The great garden experiment.

This year marks my first as something resembling a gardener.  While my mother grew lovely things in our yard when I was growing up, I was never an active part of the plantings or maintenance.  However, with a burgeoning interest in food and urban homesteading in the past few years, I entered the LVC year excited about the prospect of having a yard to garden in.

The fall resulted in little bounty, at least from our yard.  I attempted a late sowing of spinach and carrots (because it seemed plausible for both to produce before the frost set in) but neither resulted in anything major.  Over the winter, however, I received some heirloom seeds from one of the board members at the non-profit I work at.  After a bit of research I carefully prepared egg cartons to receive the tiny seeds, which sprouted and eventually grew large enough to be transplanted into makeshift pots, usually half a milk carton or a yogurt container with a few holes in the bottom.  Much to my delight, my seedlings flourished, and come May were ready to move outdoors.  To my started plants I added packets of mixed lettuce seeds as well as spinach, chard and cucumbers, and found marigold, carrot, parsley and cilantro seeds leftover in our house.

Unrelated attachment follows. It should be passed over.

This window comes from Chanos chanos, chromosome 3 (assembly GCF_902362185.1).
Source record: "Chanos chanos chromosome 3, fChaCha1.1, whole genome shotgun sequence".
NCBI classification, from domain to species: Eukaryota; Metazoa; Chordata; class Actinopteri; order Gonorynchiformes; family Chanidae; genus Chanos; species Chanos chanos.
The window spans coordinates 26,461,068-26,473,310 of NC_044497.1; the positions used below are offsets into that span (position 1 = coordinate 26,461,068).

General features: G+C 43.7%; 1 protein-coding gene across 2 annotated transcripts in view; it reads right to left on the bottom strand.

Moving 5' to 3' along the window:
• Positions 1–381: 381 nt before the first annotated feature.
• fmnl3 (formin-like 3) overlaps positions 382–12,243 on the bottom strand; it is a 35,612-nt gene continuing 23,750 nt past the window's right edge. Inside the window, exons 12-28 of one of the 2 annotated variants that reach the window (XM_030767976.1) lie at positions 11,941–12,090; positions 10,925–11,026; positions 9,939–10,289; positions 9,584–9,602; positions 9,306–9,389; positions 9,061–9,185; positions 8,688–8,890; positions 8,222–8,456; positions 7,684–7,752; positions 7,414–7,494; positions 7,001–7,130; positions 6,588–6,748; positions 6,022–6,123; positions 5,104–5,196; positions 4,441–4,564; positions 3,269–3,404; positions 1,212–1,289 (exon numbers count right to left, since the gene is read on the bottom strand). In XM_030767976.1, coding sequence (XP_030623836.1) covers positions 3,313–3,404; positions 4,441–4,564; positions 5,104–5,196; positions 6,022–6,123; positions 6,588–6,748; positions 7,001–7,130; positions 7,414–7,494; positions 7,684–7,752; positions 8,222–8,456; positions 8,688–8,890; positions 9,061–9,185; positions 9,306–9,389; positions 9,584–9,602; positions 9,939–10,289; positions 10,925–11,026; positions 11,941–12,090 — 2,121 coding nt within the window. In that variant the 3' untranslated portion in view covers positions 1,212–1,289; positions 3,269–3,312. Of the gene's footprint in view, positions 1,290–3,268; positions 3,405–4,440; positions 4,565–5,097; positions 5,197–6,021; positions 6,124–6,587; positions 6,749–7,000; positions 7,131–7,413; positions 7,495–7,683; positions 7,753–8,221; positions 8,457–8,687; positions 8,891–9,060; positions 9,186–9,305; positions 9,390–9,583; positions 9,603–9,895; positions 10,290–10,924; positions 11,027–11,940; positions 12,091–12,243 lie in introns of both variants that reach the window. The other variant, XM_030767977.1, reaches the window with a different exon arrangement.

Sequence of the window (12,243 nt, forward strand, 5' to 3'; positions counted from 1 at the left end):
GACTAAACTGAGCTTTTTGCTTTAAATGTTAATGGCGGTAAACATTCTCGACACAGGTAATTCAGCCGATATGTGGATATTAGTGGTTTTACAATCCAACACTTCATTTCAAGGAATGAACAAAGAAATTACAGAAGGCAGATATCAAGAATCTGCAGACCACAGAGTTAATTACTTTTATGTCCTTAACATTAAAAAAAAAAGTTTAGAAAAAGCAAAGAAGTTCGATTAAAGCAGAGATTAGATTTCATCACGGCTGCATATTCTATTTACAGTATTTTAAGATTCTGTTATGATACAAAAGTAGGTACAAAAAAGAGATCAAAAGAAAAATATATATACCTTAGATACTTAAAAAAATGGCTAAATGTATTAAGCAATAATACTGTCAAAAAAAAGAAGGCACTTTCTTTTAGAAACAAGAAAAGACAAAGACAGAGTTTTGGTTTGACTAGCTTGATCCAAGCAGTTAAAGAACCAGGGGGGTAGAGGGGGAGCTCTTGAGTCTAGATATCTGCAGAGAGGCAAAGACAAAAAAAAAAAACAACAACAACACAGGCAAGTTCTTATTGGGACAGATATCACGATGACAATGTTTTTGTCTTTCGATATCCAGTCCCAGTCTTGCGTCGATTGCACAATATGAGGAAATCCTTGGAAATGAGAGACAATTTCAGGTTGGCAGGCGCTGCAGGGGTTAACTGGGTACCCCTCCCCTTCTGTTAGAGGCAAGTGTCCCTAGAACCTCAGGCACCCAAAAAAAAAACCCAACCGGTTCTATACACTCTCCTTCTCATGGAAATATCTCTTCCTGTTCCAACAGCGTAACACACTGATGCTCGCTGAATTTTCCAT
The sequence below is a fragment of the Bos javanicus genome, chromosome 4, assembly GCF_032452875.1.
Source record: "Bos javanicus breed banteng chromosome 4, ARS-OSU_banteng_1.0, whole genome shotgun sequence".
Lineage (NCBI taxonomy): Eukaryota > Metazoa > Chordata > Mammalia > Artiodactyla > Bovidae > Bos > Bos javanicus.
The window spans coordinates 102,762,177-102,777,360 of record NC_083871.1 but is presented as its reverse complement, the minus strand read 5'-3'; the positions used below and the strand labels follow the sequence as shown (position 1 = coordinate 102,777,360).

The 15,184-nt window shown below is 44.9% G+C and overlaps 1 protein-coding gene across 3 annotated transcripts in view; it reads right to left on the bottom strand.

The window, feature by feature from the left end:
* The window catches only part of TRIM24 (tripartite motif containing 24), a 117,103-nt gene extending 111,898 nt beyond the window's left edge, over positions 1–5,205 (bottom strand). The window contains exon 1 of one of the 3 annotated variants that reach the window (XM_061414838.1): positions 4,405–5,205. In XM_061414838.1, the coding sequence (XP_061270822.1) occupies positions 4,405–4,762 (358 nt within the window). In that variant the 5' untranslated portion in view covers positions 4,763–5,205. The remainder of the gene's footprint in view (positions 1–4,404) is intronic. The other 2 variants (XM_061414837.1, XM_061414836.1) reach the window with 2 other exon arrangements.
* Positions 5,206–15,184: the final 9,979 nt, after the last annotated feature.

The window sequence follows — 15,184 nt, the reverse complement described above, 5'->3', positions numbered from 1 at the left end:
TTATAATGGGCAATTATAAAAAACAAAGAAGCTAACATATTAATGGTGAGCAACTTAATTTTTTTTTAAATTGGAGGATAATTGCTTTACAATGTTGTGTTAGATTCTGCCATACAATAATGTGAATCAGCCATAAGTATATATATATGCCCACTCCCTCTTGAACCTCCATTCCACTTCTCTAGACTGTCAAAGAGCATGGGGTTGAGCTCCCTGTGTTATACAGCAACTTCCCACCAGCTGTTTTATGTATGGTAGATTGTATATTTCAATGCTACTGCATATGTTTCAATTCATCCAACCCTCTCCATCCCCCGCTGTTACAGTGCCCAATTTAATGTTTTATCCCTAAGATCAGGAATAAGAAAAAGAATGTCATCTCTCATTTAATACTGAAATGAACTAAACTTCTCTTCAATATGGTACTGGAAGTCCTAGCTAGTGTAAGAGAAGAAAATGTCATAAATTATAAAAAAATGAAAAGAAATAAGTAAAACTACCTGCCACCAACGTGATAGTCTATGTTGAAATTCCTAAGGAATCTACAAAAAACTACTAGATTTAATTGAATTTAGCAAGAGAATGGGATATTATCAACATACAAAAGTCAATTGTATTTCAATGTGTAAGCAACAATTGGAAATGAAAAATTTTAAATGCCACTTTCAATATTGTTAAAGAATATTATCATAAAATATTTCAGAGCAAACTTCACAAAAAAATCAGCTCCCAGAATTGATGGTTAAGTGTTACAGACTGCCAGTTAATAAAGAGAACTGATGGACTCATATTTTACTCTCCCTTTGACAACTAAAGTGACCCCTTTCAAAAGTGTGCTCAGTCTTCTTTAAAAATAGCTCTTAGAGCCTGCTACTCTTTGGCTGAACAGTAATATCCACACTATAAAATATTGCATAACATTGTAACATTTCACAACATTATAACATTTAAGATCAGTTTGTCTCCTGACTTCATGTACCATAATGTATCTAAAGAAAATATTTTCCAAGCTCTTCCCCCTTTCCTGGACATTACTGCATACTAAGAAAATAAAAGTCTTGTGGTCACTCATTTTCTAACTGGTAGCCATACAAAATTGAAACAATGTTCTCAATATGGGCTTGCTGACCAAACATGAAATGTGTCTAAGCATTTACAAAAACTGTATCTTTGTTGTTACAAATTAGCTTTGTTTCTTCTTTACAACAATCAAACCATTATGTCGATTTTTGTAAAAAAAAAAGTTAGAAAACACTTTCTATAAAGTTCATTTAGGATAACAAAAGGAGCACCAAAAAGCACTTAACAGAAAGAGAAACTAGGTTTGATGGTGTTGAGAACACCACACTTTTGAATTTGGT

And the garden grew.  Mishaps occurred in plenty (the spinach bolted almost immediately, the tomatoes continue to fall over regularly, my first tomato of any size was quickly snatched up by some city creature) but overall my garden was lovely and bountiful.  Almost accidentally I sowed the lettuce at the perfect moment, resulting in fresh greens for salad and sandwiches for months, and am just now adding the chard to the mix.

I spend time with my garden the way some do with their pets, lavishing attention whenever possible both for my sake and, possibly, the plants as well.  So without further ado, here is growth.

Swiss chard!  An earlier photo of the same is the top photo under the blog title.

Cucumber- flowers at this point, but much more successful than the first seeds I planted directly outdoors that were immediately destroyed by insects.

Hot peppers, soon to be made into bread and butter pickles (thanks for the recipe, Rachel!).

Tomato after the rain.  There are branches of the plant with many more green tomatoes, but I thought this particular one was too lovely to pass up.

May you all have abundance in your lives, be it from a garden, from the farmers market, or through books, people, conversations and beauty.


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